Jen: [00:04:22] Oooo, enlighten, align and thrive. Wow. That could apply to so many things. So headaches; I'm not typically one who has headaches, but I've had moments where I have them and it seems like I make an adjustment to my diet or my schedule and it goes away. So how would you say side by side? How do the medical approach to headaches and migraines, how does that differ from the naturopathic approach to headaches and migraines? Because I think there's a difference, right?

Meg: [00:04:53] They're very different. So really almost, we almost flip-flop the approach. So, you know, when you're thinking about it in the conventional space, you're going to go in and you're going to say like, “Okay, I'm having regular headaches or I have migraines.” And there the approach most likely is with medication. And it's really more of a pain management approach. So we're really saying like, “Okay, you have the headaches, we're going to give you pain medication to manage that pain, but we're not, what we're not really doing well in the conventional space is identifying and really working through why you're getting them in the first place.” So you're getting the headache and that's a signal of pain. So why are you getting that pain? Why is your body, you know, really telling you something's going on? So in the functional approach, we actually flip it around and we're looking at putting all of the pieces together so we're not bucketing into neurology and, you know, gynecology. That would be where they're kind of, you know, we think they're doing our hormones. We can get into all of that. And then, you know, gastroenterology and all these buckets where it's like, you know, looking at that specifically. But we're taking all of those things and we're putting them together. And those all can have an impact on your headaches. You can have an underlying gut infection that is making you release more histamine that's actually triggering headaches. And, you know, there are different things that are happening in our body that are all connected. So what we do is we really become our own health detectives and we put all those pieces together and really figure out what's going on in your unique body that's making you present with headaches.

Jen: [00:06:24] Mhm. I love that. So the hormones, the gut microbiome, the diet, all the pieces.

Meg: [00:06:30] Yes. Yeah. We put them all together. So.

Jen: [00:06:33] So let's say I wanted to work with you, a functional medicine practitioner. I've always wanted to but my, you know, the person who recommended someone there all the way across town, you happen to be virtual, which is a really cool thing. What would you do with someone who presented with the classic middle-age issue of brain fog? Like, is that something we can solve? Or, you know, what would you do with that?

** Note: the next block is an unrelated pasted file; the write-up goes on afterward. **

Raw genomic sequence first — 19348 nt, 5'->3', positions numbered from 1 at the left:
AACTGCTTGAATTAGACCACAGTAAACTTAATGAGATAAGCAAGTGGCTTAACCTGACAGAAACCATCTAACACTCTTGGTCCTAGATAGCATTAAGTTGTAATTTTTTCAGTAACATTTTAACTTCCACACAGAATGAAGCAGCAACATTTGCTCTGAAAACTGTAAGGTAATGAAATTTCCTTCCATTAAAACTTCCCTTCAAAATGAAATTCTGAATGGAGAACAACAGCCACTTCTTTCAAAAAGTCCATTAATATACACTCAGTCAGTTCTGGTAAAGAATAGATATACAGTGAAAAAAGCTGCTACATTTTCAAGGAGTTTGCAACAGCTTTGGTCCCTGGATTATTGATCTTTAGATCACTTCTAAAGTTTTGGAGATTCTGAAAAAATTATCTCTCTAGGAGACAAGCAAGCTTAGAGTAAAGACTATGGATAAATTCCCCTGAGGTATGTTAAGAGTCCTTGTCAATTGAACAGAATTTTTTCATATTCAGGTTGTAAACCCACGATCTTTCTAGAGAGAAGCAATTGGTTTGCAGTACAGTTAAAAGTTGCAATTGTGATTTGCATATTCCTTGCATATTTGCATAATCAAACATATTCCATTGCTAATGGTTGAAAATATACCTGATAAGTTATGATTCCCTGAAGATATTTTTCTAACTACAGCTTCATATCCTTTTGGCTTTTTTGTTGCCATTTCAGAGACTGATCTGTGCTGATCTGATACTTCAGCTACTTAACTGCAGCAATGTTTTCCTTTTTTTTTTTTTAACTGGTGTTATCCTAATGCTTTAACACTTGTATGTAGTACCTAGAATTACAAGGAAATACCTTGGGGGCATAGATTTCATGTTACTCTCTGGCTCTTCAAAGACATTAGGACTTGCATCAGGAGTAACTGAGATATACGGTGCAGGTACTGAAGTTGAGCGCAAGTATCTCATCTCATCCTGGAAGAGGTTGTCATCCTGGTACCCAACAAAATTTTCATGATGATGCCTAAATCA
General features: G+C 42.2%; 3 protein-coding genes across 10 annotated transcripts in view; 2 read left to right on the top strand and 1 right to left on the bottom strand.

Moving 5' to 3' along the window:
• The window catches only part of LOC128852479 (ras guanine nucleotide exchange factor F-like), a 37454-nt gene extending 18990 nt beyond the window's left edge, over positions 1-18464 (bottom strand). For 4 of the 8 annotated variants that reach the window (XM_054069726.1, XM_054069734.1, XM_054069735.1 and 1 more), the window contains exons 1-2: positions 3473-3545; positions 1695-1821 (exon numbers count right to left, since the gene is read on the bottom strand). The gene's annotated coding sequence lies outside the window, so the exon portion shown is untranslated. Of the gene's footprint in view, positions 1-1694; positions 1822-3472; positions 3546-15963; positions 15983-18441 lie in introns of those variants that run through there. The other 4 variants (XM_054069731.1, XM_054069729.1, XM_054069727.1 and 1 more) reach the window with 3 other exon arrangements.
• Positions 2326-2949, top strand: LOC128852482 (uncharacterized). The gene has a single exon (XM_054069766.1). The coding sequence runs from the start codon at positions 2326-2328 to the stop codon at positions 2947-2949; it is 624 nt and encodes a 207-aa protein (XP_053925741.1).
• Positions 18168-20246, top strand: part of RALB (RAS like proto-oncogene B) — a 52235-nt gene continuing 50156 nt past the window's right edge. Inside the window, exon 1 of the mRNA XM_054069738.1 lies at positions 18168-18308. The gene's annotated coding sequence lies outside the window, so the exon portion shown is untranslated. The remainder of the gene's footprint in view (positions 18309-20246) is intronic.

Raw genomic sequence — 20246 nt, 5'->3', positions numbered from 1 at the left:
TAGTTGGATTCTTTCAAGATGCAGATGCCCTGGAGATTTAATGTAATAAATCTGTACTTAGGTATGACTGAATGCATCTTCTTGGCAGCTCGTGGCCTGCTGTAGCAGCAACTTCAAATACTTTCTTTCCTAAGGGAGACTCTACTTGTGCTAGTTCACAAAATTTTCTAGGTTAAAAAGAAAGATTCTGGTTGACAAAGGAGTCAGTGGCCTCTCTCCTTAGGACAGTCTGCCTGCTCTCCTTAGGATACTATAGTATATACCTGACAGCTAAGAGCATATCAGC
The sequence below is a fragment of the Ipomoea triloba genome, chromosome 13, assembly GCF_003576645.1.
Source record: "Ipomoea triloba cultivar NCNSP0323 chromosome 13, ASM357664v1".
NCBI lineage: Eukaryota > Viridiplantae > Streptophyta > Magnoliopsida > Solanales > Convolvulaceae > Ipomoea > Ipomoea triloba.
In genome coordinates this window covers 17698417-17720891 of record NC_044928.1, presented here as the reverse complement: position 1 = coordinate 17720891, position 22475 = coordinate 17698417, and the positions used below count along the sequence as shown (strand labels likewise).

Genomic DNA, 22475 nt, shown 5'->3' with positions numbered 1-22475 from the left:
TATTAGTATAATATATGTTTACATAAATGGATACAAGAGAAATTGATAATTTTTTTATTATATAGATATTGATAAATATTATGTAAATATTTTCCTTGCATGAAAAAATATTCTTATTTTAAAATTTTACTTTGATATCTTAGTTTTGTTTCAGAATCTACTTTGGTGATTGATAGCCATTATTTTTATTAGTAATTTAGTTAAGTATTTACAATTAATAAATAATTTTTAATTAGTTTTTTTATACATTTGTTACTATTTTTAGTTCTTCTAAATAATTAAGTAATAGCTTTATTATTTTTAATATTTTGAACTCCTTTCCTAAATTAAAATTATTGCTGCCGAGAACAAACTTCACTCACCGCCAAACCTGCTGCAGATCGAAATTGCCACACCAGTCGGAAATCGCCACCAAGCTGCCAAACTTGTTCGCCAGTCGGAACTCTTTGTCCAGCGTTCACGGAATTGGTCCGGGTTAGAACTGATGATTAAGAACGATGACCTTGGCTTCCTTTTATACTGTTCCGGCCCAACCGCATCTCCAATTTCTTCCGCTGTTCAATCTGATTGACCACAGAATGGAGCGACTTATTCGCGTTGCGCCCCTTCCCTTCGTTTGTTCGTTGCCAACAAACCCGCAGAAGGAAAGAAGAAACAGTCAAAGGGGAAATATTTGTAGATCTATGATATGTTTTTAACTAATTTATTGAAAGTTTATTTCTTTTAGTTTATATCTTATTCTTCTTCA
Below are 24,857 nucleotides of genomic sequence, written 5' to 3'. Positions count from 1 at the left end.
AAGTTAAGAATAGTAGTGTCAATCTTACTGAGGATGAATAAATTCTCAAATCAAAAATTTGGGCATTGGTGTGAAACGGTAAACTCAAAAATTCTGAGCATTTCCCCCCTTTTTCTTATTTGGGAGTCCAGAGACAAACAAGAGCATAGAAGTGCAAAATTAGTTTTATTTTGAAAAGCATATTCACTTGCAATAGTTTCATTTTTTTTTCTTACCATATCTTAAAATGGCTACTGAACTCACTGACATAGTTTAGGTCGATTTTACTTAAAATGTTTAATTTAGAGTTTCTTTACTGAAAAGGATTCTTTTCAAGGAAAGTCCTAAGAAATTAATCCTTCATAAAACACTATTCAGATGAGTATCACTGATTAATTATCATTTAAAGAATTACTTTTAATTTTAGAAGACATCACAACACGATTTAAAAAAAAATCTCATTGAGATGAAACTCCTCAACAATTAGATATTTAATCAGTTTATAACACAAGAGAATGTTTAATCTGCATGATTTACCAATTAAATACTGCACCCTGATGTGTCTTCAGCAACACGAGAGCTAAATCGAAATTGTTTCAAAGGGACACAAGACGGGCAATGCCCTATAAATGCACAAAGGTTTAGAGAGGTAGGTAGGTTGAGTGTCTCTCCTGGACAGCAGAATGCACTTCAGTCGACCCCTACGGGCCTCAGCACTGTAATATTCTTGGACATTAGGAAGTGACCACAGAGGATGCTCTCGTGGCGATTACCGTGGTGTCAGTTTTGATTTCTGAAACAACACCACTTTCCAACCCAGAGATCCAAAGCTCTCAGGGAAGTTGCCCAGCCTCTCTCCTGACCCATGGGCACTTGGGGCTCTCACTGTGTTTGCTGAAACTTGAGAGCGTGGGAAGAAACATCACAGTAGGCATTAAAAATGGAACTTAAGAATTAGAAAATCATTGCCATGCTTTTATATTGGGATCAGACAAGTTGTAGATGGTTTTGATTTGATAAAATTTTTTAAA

Meg: [00:06:59] Yeah. So, you know, really, again, it's about why you're having the brain fog. So what I would want to do, so before we meet for the first time, I have you fill out a really detailed intake questionnaire and a symptom questionnaire, and then I review all of that before we even talk in our first appointment and really start to then we start to put the pieces together. So it's really like what is causing your brain fog, which can be so many different things, you know? Do you have, Are you deficient in certain nutrients? Is there a reason that you're getting the brain fog? Do you have low thyroid function? We look at, you know, that's a whole nother topic that we could get into really when we're testing most of the time for thyroid function, we're just getting standard tests that really aren't getting the whole picture of our thyroid function. And even in the conventional labs that I'm (using quotations here) are considered normal, they're really not optimal for thyroid function. So we have a lot of people that are having this subclinical hypothyroid undiagnosed that that is contributing to a lot of things like that. So we need to make sure that your thyroid is functioning well. We need to make sure that your hormones are in balance. We need to make sure that you're getting the right nutrients, that you're getting enough sleep, that you're eating the right things in your diet, not causing inflammation. So it's really putting looking at, you know, okay, this is you know, we really flip it around. This is your symptom. This is what you're feeling. You're feeling the brain fog, you're feeling these feelings. And then why are you feeling it and what can we do really looking at you as a whole person to put the pieces back into place so that you don't have the, so you know, that you don't have the brain fog, even neurotransmitter balance all of these things, Mitochondrial health. I could go on but it really just getting those pieces together.